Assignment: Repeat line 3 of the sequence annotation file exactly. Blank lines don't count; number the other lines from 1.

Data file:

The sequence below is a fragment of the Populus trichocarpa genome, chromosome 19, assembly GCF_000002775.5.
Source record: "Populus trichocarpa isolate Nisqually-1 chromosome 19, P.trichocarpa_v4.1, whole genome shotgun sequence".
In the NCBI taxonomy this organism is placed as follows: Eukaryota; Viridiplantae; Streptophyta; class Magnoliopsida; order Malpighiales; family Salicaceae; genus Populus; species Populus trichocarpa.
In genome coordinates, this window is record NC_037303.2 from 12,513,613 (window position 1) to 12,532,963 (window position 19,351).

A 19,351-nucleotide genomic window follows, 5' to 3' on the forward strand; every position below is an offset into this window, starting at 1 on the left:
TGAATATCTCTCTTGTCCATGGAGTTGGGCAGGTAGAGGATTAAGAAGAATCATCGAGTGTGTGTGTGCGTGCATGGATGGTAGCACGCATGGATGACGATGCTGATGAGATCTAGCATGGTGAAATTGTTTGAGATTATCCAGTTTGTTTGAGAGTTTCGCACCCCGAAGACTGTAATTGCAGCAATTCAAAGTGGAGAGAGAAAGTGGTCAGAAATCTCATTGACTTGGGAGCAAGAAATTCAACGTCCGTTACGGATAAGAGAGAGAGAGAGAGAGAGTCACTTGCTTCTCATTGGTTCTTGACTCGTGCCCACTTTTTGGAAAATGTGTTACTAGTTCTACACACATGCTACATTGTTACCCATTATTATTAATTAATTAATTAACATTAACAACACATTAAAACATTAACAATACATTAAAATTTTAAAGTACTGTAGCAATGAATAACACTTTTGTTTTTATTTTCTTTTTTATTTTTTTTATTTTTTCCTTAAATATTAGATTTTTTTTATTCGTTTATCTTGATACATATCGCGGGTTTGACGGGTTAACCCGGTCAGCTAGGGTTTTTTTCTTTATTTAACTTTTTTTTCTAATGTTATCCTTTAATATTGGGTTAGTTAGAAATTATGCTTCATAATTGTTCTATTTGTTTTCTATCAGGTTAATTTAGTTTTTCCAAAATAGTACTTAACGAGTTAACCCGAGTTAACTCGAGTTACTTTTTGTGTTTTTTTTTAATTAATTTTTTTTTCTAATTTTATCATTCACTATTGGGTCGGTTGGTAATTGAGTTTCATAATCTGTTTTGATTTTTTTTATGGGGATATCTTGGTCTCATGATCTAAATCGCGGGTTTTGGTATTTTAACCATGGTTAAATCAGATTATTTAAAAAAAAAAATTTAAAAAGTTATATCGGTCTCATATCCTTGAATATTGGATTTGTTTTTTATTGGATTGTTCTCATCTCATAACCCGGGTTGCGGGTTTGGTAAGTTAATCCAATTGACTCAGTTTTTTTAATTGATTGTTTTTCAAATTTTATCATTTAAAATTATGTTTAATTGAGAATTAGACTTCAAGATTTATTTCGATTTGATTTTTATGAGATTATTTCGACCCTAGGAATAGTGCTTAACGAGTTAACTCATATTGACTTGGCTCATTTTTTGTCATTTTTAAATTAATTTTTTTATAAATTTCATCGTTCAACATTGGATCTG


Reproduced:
In the NCBI taxonomy this organism is placed as follows: Eukaryota; Viridiplantae; Streptophyta; class Magnoliopsida; order Malpighiales; family Salicaceae; genus Populus; species Populus trichocarpa.